I thought it would be good to compare 'apples to apples'..or in this
case, 'strawberries to strawberries', so I got the strawberry version of
each of the Greek yogurts, rather than plain. The seven brands I tried
in this test were Dannon Oikos, Fage, Yoplait, Kroger, Voskos, Brown
Cow, and Chobani.
I tried so many different kinds, and each had a little different taste.
Overall, I liked the Dannon Oikos the best. My least favorite was Brown
Cow. Here was the ranking, based on taste. I took a picture, and listed
them. And...just so you know, this little guy liked all of them the
same. He ate the equivalent of 3 yogurts for this taste test.
- Dannon Oikos (The best! Great consistency, and the best combo of flavor and sweetness)
- Fage (good consistency, good flavor, but a little more expensive than the others)
- Yoplait (very sweet, didn't have enough strawberry flavor)
- Tie: Voskos, Chobani, Store Brand (all tasted about the same in
terms of sweetness and flavor! Not very sweet, and didn't have enough
- Brown Cow (Tasted bitter, and had no flavor)
Cost wise, they are all about the same, except for
the Kroger brand. It is about 20-30% cheaper per ounce: Unfortunately, I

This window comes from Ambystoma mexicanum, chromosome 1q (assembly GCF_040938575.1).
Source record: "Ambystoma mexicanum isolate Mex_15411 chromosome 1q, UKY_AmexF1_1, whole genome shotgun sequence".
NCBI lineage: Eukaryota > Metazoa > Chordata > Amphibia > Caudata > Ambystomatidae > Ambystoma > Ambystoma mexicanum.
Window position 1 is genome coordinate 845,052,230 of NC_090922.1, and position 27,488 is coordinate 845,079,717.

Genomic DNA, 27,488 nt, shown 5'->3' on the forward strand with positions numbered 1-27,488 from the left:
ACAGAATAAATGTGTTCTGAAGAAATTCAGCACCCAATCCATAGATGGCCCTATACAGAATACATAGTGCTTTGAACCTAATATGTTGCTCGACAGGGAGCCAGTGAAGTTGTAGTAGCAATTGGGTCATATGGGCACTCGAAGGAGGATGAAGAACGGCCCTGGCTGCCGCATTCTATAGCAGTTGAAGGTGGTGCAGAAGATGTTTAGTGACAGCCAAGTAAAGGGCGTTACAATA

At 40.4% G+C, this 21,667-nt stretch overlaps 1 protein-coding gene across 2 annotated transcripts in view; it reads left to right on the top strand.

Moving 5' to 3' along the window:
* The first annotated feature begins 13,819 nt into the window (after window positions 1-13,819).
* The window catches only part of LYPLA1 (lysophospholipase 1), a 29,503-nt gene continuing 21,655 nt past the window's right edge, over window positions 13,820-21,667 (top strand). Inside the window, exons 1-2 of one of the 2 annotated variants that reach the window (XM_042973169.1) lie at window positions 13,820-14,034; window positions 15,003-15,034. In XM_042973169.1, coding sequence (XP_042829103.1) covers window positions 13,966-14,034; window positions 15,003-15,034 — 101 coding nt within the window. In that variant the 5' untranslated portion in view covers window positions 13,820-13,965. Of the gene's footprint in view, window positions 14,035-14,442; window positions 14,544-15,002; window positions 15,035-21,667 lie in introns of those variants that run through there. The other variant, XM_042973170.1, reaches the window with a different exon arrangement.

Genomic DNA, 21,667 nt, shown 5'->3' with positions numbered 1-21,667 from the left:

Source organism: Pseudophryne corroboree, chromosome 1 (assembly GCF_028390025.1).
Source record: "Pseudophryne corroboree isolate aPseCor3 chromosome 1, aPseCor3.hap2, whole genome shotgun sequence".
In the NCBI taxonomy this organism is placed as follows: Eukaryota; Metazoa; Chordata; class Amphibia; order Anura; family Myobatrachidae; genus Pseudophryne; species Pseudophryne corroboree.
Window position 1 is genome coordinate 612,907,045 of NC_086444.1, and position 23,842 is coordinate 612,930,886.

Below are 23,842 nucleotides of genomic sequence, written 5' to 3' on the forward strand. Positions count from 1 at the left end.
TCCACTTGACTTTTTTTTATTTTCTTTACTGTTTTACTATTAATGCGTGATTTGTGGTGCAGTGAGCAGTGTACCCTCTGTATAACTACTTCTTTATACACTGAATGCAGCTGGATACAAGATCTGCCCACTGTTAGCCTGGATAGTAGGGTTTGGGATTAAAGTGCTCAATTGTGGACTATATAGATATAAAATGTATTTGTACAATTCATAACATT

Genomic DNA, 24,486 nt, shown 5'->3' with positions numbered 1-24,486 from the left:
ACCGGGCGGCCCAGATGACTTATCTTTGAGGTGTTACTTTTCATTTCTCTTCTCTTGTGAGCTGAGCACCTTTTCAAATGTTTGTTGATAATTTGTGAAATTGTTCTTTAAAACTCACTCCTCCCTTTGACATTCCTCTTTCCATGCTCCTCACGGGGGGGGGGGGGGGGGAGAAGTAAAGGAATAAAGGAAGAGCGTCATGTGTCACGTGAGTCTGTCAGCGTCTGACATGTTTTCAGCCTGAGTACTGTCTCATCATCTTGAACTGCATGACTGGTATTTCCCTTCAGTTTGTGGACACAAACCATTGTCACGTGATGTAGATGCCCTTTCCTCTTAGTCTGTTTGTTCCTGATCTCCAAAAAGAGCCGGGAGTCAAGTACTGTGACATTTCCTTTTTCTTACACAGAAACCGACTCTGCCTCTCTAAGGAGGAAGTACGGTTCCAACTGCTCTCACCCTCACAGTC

lost the receipt that says the exact numbers. But, the Kroger brand is
is about 0.80 cents, and the others range from $1.00 to $1.50.
Sometimes, you can get certain brands on sale, but I've never seen them
go lower than 88 cents. In general, I think greek yogurt is a little too
expensive for regular consumption in our house.
thing I did this time, which I wish I would have done sooner, is look
at the nutritional content. Fage is the only one with any fat (still,
only 2.5 grams though). All of them pretty much had the same amount of
sugar, between 10 and 19 grams. I was surprised that the bitter-tasting
brown cow had 19 grams of sugar. I thought it would have a lot less than
that. And, in terms of calories, Fage and Chobani both had the most at
140 calories. The least was Yoplait, which was 100 calories.So, health
wise, they were all comparable. But, Fage is a little worse for you than
the others. Yoplait and Dannon were pretty much the best.
I'd say buy Dannon! I thought the taste difference was enough to
warrant an extra 20 cents. If you do buy a lot of Greek yogurt, however,
it might be better to go with the store brand- it will save you quite a
bit of money in the long run.
try making your own! If you just make homemade yogurt and strain it
using some cheesecloth, you can get yogurt that is the right
consistency. I haven't done a cost analysis, but it should be quite a
bit cheaper than buying Greek yogurt! And, if you add some strawberry
jam, it should taste just as good as the store-bought brands.
You might be wondering why we chose to do a Sauerkraut taste
test...read on. For most people, a jar will probably last an entire
summer, or year. I know it's probably not on a lot of people's favorite